Misinformation relating to cryptocurrency, such as Bitcoin, continues to increase public exposure and vulnerability to cyber crime. Some people have developed an overconfidence in the technology behind cryptocurrency (blockchain), while others have a misunderstanding of how it works entirely. However, the majority of those who trade digital currency have one common characteristic: They don’t fully recognize or mitigate against the risks and threats associated with cryptocurrency holdings.
Cryptocurrency and Blockchain Weaknesses
Blockchain technology is heralded for its security, with each block secured by cryptography and linked to a cryptographic hash of the previous block, transaction data, and a timestamp. This setup makes data alteration of existing blocks extremely difficult, making the blockchain ledger a very secure transaction log for cryptocurrencies and other applications. So what's the problem?
Parties involved in Bitcoin transactions must have a public and private key. Many rely on third-party services to handle this key pair, so that they can simply keep track of a username and password. Thus, one of the biggest problems is that cryptocurrency transactions must still involve humans with usernames and passwords. These elements introduce weakness into the transaction process. However, users can take steps to protect their holdings in digital currencies such as Bitcoin.
Recognizing a Potential Heist
Many companies that have experienced recent cryptocurrency heists have been tight-lipped about how the attacks occurred. However, there are commonalities among breaches that can help business leaders proactively spot potential attacks. Oftentimes, cryptocurrency attacks employ the same hacks and social engineering techniques that have been in play since long before currencies like Bitcoin existed. For example, spear-phishing lures for Bitcoin related services and even jobs have led to successful heists. Fortune explains, “In certain cases, clever hackers impersonated the companies with a fake website and persuaded the investors to send millions of dollars’ worth of funds to a different Bitcoin wallet. Once the Bitcoin was sent, there was no recovering it, and both the companies and investors lost their Bitcoin.”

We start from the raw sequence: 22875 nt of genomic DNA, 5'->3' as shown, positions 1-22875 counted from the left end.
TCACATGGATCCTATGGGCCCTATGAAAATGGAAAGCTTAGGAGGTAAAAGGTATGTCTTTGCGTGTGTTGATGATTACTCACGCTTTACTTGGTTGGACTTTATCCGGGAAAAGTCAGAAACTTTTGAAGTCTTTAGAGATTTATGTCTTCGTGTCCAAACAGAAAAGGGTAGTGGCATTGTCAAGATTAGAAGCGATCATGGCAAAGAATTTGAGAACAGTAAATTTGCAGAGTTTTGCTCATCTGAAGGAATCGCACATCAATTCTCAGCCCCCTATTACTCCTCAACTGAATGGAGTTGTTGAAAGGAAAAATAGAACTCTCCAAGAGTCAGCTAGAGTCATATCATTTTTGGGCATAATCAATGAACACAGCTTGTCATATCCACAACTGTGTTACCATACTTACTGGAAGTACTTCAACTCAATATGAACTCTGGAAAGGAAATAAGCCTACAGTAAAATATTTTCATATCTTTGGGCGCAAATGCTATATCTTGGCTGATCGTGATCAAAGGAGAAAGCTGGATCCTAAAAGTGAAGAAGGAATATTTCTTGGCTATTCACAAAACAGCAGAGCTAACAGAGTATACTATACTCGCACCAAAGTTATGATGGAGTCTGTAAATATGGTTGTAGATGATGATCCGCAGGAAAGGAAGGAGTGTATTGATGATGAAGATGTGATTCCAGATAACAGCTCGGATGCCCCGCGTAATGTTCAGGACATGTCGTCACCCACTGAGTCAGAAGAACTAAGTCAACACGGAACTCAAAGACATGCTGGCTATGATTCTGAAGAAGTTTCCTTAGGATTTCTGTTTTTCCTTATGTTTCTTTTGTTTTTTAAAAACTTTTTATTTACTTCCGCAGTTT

Protecting Your Cryptocurrency
Securing your investments goes hand-in-hand with common security best practices:
- Keep Private Keys Private. Ensure that private keys are stored offline in a secure and protected location.
- Set Up Multi-Factor Authentication. Oftentimes, attackers acquire email information and then use that data to reset account passwords. Requiring more than one authentication method gives you that much more protection from this type of attack.
- Vet Third Parties. With NiceHash, a $64 million breach occurred when attackers were able to access a customer’s Bitcoin wallet via a compromised NiceHash employee laptop. As with personal data breaches like Target and Equifax, third-party cryptocurrency services are targets and must be vetted for security practices and posture within any organization.
As cryptocurrencies grow in popularity and more companies invest in them, a strong security posture will become increasingly crucial. Start thinking about cryptocurrency websites when developing security protocols for your company and invest in ongoing security awareness training. Staff who are trained and aware of potential cryptocurrency attack vectors will be much more vigilant in their efforts to help prevent a data breach.